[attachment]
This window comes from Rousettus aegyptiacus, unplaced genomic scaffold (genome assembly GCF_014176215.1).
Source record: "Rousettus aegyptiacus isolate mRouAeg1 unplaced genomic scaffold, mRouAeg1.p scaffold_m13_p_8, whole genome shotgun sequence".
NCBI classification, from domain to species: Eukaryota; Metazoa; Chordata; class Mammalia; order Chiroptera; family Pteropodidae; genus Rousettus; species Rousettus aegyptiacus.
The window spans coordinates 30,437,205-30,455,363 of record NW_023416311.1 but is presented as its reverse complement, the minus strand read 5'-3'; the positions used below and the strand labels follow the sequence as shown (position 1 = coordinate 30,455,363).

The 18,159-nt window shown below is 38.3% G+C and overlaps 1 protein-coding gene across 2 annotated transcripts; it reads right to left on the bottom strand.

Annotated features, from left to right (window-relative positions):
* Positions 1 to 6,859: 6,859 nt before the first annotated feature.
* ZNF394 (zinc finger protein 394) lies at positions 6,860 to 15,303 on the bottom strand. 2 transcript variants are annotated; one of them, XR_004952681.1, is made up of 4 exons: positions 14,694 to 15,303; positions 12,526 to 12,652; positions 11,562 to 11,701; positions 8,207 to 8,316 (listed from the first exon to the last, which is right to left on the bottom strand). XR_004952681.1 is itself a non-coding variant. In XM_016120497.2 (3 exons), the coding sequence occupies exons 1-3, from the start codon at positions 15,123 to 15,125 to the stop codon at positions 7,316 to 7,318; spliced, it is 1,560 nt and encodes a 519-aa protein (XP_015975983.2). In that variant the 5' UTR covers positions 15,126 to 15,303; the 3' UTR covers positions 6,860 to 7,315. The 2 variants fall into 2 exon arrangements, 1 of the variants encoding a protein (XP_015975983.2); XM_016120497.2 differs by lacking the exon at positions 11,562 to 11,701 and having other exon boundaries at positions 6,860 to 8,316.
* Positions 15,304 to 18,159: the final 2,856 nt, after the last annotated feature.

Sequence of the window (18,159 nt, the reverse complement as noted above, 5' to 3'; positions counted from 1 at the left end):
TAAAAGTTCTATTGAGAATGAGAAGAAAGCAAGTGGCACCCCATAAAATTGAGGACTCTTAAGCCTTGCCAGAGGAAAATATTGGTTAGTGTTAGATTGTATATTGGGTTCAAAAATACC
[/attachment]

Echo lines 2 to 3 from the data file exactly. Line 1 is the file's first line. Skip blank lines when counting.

Source record: "Rousettus aegyptiacus isolate mRouAeg1 unplaced genomic scaffold, mRouAeg1.p scaffold_m13_p_8, whole genome shotgun sequence".
NCBI classification, from domain to species: Eukaryota; Metazoa; Chordata; class Mammalia; order Chiroptera; family Pteropodidae; genus Rousettus; species Rousettus aegyptiacus.